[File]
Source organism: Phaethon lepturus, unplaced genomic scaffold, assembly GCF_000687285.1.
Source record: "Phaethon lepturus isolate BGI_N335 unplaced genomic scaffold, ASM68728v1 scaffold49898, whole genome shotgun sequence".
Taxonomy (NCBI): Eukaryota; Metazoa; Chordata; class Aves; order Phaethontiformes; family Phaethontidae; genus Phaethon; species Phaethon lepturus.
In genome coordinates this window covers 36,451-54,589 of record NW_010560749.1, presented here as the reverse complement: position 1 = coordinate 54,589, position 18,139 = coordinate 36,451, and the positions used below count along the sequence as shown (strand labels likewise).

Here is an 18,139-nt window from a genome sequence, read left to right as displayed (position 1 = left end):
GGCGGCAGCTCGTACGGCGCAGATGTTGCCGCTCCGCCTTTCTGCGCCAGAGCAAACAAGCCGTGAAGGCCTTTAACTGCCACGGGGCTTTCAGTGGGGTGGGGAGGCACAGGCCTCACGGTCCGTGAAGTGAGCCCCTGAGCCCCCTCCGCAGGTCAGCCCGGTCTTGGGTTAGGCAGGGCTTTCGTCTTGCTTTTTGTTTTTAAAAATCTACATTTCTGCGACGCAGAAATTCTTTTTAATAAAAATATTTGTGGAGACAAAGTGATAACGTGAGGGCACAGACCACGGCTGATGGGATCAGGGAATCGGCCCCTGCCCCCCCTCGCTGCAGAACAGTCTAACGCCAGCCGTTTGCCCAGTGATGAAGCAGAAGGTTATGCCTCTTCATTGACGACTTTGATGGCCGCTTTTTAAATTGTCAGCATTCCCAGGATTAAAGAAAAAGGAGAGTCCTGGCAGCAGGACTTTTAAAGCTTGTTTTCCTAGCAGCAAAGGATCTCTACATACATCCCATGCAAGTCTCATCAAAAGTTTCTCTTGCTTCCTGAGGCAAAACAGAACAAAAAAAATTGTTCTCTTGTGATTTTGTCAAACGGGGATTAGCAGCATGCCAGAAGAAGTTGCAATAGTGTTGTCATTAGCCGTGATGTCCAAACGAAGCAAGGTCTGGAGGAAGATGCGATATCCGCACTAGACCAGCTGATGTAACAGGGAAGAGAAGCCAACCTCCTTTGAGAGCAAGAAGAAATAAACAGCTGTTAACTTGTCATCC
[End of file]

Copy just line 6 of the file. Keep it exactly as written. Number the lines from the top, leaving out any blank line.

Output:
GGCGGCAGCTCGTACGGCGCAGATGTTGCCGCTCCGCCTTTCTGCGCCAGAGCAAACAAGCCGTGAAGGCCTTTAACTGCCACGGGGCTTTCAGTGGGGTGGGGAGGCACAGGCCTCACGGTCCGTGAAGTGAGCCCCTGAGCCCCCTCCGCAGGTCAGCCCGGTCTTGGGTTAGGCAGGGCTTTCGTCTTGCTTTTTGTTTTTAAAAATCTACATTTCTGCGACGCAGAAATTCTTTTTAATAAAAATATTTGTGGAGACAAAGTGATAACGTGAGGGCACAGACCACGGCTGATGGGATCAGGGAATCGGCCCCTGCCCCCCCTCGCTGCAGAACAGTCTAACGCCAGCCGTTTGCCCAGTGATGAAGCAGAAGGTTATGCCTCTTCATTGACGACTTTGATGGCCGCTTTTTAAATTGTCAGCATTCCCAGGATTAAAGAAAAAGGAGAGTCCTGGCAGCAGGACTTTTAAAGCTTGTTTTCCTAGCAGCAAAGGATCTCTACATACATCCCATGCAAGTCTCATCAAAAGTTTCTCTTGCTTCCTGAGGCAAAACAGAACAAAAAAAATTGTTCTCTTGTGATTTTGTCAAACGGGGATTAGCAGCATGCCAGAAGAAGTTGCAATAGTGTTGTCATTAGCCGTGATGTCCAAACGAAGCAAGGTCTGGAGGAAGATGCGATATCCGCACTAGACCAGCTGATGTAACAGGGAAGAGAAGCCAACCTCCTTTGAGAGCAAGAAGAAATAAACAGCTGTTAACTTGTCATCC